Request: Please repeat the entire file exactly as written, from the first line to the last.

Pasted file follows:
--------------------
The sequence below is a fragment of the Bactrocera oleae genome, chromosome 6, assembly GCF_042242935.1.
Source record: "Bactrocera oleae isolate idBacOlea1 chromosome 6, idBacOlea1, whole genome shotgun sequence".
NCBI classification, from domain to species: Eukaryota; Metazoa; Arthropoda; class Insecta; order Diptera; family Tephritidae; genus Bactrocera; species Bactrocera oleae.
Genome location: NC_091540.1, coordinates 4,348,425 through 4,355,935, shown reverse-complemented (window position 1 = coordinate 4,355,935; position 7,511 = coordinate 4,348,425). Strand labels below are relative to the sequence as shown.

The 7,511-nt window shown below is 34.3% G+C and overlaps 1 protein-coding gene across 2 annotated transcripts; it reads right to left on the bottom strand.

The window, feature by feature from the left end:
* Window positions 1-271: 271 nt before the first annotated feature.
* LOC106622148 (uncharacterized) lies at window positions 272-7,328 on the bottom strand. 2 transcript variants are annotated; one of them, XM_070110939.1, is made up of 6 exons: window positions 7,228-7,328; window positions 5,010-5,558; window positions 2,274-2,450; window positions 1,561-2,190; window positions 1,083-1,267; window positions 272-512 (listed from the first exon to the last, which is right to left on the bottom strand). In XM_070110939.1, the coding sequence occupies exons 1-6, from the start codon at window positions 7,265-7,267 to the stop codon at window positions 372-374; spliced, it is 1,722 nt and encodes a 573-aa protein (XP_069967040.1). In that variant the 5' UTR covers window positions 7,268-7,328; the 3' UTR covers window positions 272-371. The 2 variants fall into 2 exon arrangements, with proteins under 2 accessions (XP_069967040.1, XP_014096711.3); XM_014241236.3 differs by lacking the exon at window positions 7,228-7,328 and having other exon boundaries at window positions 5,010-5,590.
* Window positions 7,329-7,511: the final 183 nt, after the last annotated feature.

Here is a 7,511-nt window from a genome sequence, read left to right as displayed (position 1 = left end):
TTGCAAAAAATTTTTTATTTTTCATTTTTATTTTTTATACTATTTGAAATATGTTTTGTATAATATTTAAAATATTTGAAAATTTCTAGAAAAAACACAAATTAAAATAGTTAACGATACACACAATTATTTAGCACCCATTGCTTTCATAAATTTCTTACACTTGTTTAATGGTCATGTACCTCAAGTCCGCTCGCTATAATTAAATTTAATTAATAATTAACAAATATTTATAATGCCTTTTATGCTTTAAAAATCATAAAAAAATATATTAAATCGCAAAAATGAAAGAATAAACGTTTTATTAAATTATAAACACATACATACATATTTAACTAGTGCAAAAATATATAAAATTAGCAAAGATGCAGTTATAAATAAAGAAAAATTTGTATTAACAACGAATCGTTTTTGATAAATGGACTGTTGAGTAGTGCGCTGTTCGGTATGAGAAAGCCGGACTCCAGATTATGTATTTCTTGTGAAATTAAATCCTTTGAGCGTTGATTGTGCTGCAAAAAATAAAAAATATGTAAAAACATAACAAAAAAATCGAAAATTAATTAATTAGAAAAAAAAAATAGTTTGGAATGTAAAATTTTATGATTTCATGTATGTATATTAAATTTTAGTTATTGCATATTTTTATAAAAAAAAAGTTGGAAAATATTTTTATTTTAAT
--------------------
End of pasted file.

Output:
The sequence below is a fragment of the Bactrocera oleae genome, chromosome 6, assembly GCF_042242935.1.
Source record: "Bactrocera oleae isolate idBacOlea1 chromosome 6, idBacOlea1, whole genome shotgun sequence".
NCBI classification, from domain to species: Eukaryota; Metazoa; Arthropoda; class Insecta; order Diptera; family Tephritidae; genus Bactrocera; species Bactrocera oleae.
Genome location: NC_091540.1, coordinates 4,348,425 through 4,355,935, shown reverse-complemented (window position 1 = coordinate 4,355,935; position 7,511 = coordinate 4,348,425). Strand labels below are relative to the sequence as shown.

The 7,511-nt window shown below is 34.3% G+C and overlaps 1 protein-coding gene across 2 annotated transcripts; it reads right to left on the bottom strand.

The window, feature by feature from the left end:
* Window positions 1-271: 271 nt before the first annotated feature.
* LOC106622148 (uncharacterized) lies at window positions 272-7,328 on the bottom strand. 2 transcript variants are annotated; one of them, XM_070110939.1, is made up of 6 exons: window positions 7,228-7,328; window positions 5,010-5,558; window positions 2,274-2,450; window positions 1,561-2,190; window positions 1,083-1,267; window positions 272-512 (listed from the first exon to the last, which is right to left on the bottom strand). In XM_070110939.1, the coding sequence occupies exons 1-6, from the start codon at window positions 7,265-7,267 to the stop codon at window positions 372-374; spliced, it is 1,722 nt and encodes a 573-aa protein (XP_069967040.1). In that variant the 5' UTR covers window positions 7,268-7,328; the 3' UTR covers window positions 272-371. The 2 variants fall into 2 exon arrangements, with proteins under 2 accessions (XP_069967040.1, XP_014096711.3); XM_014241236.3 differs by lacking the exon at window positions 7,228-7,328 and having other exon boundaries at window positions 5,010-5,590.
* Window positions 7,329-7,511: the final 183 nt, after the last annotated feature.

Here is a 7,511-nt window from a genome sequence, read left to right as displayed (position 1 = left end):
TTGCAAAAAATTTTTTATTTTTCATTTTTATTTTTTATACTATTTGAAATATGTTTTGTATAATATTTAAAATATTTGAAAATTTCTAGAAAAAACACAAATTAAAATAGTTAACGATACACACAATTATTTAGCACCCATTGCTTTCATAAATTTCTTACACTTGTTTAATGGTCATGTACCTCAAGTCCGCTCGCTATAATTAAATTTAATTAATAATTAACAAATATTTATAATGCCTTTTATGCTTTAAAAATCATAAAAAAATATATTAAATCGCAAAAATGAAAGAATAAACGTTTTATTAAATTATAAACACATACATACATATTTAACTAGTGCAAAAATATATAAAATTAGCAAAGATGCAGTTATAAATAAAGAAAAATTTGTATTAACAACGAATCGTTTTTGATAAATGGACTGTTGAGTAGTGCGCTGTTCGGTATGAGAAAGCCGGACTCCAGATTATGTATTTCTTGTGAAATTAAATCCTTTGAGCGTTGATTGTGCTGCAAAAAATAAAAAATATGTAAAAACATAACAAAAAAATCGAAAATTAATTAATTAGAAAAAAAAAATAGTTTGGAATGTAAAATTTTATGATTTCATGTATGTATATTAAATTTTAGTTATTGCATATTTTTATAAAAAAAAAGTTGGAAAATATTTTTATTTTAAT